Coal and Natural Gas Industries: Governor McDonnell supported Virginia’s coal and natural gas industries.

EPA overreach in restricting coal: He has engaged the Congress, the military, the President, and the Federal Government on energy issues in general and on EPA overreach in restricting coal.

Natural Gas Infrastructure Expansion: The Governor proposed successful legislation to allow natural gas infrastructure expansion for the purpose of economic development projects where it is not already available.

Alternative Fuel Vehicle Conversion Fund: He supported and signed legislation that created the Alternative Fuel Vehicle Conversion Fund to assist in the conversion of the state fleet. And Virginia is currently evaluating private-sector proposals to convert the state vehicle fleet to an alternative fuel, one of the first states in the nation to do so.

Memorandum of Agreement with Oklahoma The Governor joined Oklahoma in a Memorandum of Agreement signed by 22 states to be used to  leverage the vehicle demand that 22 states can bring to the table to persuade automakers to manufacture more natural gas vehicles at a more affordable cost.

Virginia Alternative Fuels Revolving Fund: The Governor expanded the purpose of the Virginia Alternative Fuels Revolving Fund to include infrastructure such as refueling stations, to provide seed money and aggressively pursue additional grants.

Centralized Fleet Replacement: He signed legislation requiring the development of a plan providing for the replacement of vehicles in the centralized fleet that are rotated out of service with vehicles that operate using natural gas, electricity, or other alternative fuels, to the greatest extent practicable.

Electric Vehicle Charging Services: The Governor proposed, supported and signed legislation that expanded electric vehicle charging services.

Woody Biomass Fuel: He has supported the conversion of old coal plants to woody biomass, and seen an increase in wood pellet exports from our ports.

Permit By Rule: This administration adopted a “first of its kind” in the nation Permit By Rule to streamline permitting of small (< 100 MW) land-based and offshore (state waters) renewable energy projects.

Two Wind Research Leases: We also submitted applications for two wind research leases – one in the wind area designated by the Dept of the Interior in federal waters, and one in state waters – to facilitate turbine testing and future gathering of metocean data.

Virginia’s Offshore Resource: The Administration conducted several studies to quantify Virginia’s offshore resource, and the transmission resources needed and available to support development of that offshore resource.  And partnered with the BOEM to conduct a regional ocean geological survey, which will provide data about the ocean floor that will be made available to developers.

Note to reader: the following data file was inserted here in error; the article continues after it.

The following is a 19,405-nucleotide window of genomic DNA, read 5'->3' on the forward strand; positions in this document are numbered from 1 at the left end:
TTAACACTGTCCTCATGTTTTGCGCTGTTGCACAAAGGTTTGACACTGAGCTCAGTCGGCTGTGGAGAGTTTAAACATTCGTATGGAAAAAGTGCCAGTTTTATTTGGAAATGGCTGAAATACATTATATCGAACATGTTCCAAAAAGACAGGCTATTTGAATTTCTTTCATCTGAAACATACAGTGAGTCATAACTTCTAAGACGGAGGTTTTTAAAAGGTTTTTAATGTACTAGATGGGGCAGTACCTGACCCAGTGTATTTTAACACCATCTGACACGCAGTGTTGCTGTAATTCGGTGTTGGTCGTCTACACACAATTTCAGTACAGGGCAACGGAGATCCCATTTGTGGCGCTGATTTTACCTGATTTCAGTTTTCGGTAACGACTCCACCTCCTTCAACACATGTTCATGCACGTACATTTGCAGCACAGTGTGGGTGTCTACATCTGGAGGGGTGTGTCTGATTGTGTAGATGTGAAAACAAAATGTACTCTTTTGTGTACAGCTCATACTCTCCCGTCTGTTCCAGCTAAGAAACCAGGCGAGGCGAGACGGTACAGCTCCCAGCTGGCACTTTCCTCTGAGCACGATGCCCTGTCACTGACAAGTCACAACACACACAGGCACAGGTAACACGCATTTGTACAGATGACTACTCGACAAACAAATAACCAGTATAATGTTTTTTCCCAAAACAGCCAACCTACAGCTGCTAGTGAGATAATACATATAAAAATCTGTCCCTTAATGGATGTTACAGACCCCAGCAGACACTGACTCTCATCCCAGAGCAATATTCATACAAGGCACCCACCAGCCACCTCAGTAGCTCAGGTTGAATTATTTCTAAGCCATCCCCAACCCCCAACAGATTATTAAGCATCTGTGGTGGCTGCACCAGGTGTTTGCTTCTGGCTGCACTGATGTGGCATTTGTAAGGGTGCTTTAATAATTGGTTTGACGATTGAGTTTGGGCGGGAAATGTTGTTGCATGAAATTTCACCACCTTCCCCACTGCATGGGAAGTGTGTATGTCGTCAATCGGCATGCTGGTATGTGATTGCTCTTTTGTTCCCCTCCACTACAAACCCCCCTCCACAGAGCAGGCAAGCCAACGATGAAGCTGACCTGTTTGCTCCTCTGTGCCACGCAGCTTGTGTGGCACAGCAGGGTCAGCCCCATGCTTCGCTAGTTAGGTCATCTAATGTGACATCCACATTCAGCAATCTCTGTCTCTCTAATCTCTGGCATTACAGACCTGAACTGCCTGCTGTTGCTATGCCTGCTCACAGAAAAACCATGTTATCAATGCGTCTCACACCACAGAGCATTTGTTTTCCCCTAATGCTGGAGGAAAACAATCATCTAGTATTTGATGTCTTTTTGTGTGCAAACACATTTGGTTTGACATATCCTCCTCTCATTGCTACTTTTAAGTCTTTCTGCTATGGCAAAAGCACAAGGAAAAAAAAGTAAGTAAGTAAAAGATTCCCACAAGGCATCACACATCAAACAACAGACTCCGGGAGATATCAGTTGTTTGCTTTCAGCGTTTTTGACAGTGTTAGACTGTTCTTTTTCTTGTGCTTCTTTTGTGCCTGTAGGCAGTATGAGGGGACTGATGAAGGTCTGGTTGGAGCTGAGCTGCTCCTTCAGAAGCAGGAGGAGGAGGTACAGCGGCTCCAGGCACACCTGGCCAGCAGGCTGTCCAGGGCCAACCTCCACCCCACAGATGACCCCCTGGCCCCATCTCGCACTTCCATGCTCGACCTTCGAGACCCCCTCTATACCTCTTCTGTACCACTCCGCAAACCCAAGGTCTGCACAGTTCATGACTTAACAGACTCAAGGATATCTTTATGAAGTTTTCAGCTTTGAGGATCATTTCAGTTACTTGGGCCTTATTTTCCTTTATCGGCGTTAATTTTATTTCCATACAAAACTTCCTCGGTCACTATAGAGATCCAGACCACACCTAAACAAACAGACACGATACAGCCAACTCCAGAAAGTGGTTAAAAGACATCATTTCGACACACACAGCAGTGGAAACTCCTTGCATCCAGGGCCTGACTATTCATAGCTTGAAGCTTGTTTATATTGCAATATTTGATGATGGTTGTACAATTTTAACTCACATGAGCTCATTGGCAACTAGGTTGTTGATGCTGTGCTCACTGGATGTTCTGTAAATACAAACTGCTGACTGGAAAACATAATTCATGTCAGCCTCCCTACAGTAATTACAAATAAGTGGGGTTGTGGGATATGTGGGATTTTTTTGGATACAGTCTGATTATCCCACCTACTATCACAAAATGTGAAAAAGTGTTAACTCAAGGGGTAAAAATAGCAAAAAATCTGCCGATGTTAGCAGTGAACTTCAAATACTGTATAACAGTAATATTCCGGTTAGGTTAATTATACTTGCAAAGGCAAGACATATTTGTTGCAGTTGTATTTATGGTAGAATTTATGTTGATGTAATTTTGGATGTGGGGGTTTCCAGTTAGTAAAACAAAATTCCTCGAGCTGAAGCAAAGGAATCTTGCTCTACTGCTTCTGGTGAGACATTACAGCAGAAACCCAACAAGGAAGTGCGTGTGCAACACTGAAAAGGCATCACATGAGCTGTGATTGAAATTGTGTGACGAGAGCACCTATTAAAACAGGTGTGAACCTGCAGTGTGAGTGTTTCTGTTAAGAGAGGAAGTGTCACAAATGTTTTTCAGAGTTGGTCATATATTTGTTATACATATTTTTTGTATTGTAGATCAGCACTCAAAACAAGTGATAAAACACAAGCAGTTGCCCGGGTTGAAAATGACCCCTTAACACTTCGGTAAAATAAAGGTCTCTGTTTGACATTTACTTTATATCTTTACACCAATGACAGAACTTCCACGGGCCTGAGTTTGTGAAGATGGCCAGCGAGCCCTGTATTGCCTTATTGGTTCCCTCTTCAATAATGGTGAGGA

Renewable Thermal Energy: He supported and signed legislation that encourages development of renewable thermal energy and includes landfill gas in the definition of renewable energy.

138kv transmission lines: He supported and signed legislation that improves the process for approval of 138kv transmission lines .

SMART buildings: He created tax incentives to partner with demand response companies, use LEED standards as a model and build SMART buildings.

Energy Efficiency Programs: He supported and signed legislation to increase energy efficiency programs by requiring the SCC to consider all cost benefit tests.

Believe it or not, that is not the entire list.

There is no doubt that this Governor has focused on energy.  We have worked across all sources to lower regulations and incentivize development without market subsidies.

The Governor did all this because in order for Virginia to keep growing, she needs energy.

We are not done quite yet.   We have the energy conference in the Fall, and I am hoping we can announce progress on completing the EIS for seismic surveys for offshore oil and gas soon.  And then there is that pesky offshore wind lease.  We’ll have something to announce on that soon.  [NOTE: The following week the Interior Department announced the second offshore wind lease sale off Virginia will take place on September 4, 2013.]

So the work is not done but there is no doubt a solid foundation has been laid for Virginia’s energy future.   With your continued help I am sure we can make it a reality.

Thank you again for coming and I hope the conference goes well.